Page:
Delo dropping conventional engine oil from its heavy-duty diesel line

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Delo oil bottles
As of early next year, Chevron's line up of Delo diesel engine oil will consist exclusively of synthetic and synthetic blends.

Chevron Lubricants early next year will discontinue its popular Delo 400 SDE 10W-30 and 15W-40, along with its Delo 400 XLE 15W-40 – a move that retires mineral-based conventional oils from the Delo heavy-duty engine oil (HDEO) lineup.

The switch also streamlines the Delo supply chain which, along with most global oil manufactures, faced product shortages during the pandemic.

Walt Collier, commercial sector manager for Delo Engine Oils, said after reviewing a number of possibilities over the past 30 months, reducing the number of engine oil categories and products that Chevron manufactures was the best immediate option to improve and “rebalance” supply while also providing pricing stability.

The change, which will begin rollout Jan. 15, places a greater emphasis on synthetic blends and full synthetics in the Delo lineup, leaving the conventional option to Chevron’s Ursa brand.

“Technology is moving away from the conventional space,” Collier said, noting an already ongoing market shift of end users toward synthetic blend and full synthetic engine oils.

Collier added that Delo’s shift from four current product categories to two – from conventional, synthetic blend, synthetic technology and full synthetic to just synthetic blend and full synthetic – “promises three things: to improve product supply reliability; to competitively align pricing of synthetic blend and full synthetic; and to give customers the performance they expect from Delo with no compromise.”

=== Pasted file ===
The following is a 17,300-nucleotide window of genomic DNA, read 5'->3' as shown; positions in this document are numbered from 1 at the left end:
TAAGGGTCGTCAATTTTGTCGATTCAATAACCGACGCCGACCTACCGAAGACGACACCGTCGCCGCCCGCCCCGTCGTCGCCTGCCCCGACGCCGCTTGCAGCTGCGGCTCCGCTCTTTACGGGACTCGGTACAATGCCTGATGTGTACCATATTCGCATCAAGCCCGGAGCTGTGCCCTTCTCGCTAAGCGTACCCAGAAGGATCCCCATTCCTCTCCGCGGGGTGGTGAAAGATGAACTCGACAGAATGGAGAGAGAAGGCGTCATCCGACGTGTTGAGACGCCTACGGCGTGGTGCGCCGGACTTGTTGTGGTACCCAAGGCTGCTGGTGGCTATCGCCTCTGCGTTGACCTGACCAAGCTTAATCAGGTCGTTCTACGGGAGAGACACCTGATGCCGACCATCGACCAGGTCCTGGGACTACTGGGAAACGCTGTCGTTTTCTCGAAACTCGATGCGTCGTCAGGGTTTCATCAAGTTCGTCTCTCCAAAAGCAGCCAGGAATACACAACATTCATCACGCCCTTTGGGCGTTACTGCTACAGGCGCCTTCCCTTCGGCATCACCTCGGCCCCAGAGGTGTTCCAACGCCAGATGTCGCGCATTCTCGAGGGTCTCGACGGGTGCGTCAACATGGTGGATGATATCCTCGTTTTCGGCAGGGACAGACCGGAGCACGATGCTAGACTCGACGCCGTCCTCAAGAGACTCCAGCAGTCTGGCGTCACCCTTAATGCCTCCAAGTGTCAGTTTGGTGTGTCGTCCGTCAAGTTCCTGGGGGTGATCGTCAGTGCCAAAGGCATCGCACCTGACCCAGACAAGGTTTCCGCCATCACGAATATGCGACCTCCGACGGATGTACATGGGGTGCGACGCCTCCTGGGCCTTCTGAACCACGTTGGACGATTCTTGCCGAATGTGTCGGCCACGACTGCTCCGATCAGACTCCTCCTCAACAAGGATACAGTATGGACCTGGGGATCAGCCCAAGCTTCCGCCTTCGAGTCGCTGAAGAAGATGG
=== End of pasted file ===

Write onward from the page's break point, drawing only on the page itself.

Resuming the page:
Users of the heavier-weight 15W-40 400 SDE and 15W-40 400 XLE will find that viscosity grade in Delo 400 XLE SB, Delo 400 XSP, Delo 600 ADF and Ursa.

Delo 400 XLE SB 15W-40 will be offered at the same price of Delo 400 SDE 15W-40. Collier said the expectation is that most users of SDE 15W-40 will migrate to Delo 400 XLE SB 15W-40. A tag-along benefit is a 400 XLE SB drain interval that is 1.5-times longer than the average Class 8 engine manufacturer, depending on engine type and duty-cycle, he added. 

Ursa, Chevron’s budget-friendly brand, will also undergo a change mid-January – rather an upgrade/update. Ursa, which will remain a mineral based conventional, will be API CK-4 certified and Cummins CES 20086, Detroit Diesel DFS 93K222, Mack EOS-4.5 and Volvo VDS-4.5 compliant.

Jason Cannon has written about trucking and transportation for more than a decade and serves as Chief Editor of Commercial Carrier Journal. A Class A CDL holder, Jason is a graduate of the Porsche Sport Driving School, an honorary Duckmaster at The Peabody in Memphis, Tennessee, and a purple belt in Brazilian jiu jitsu. Reach him at [email protected].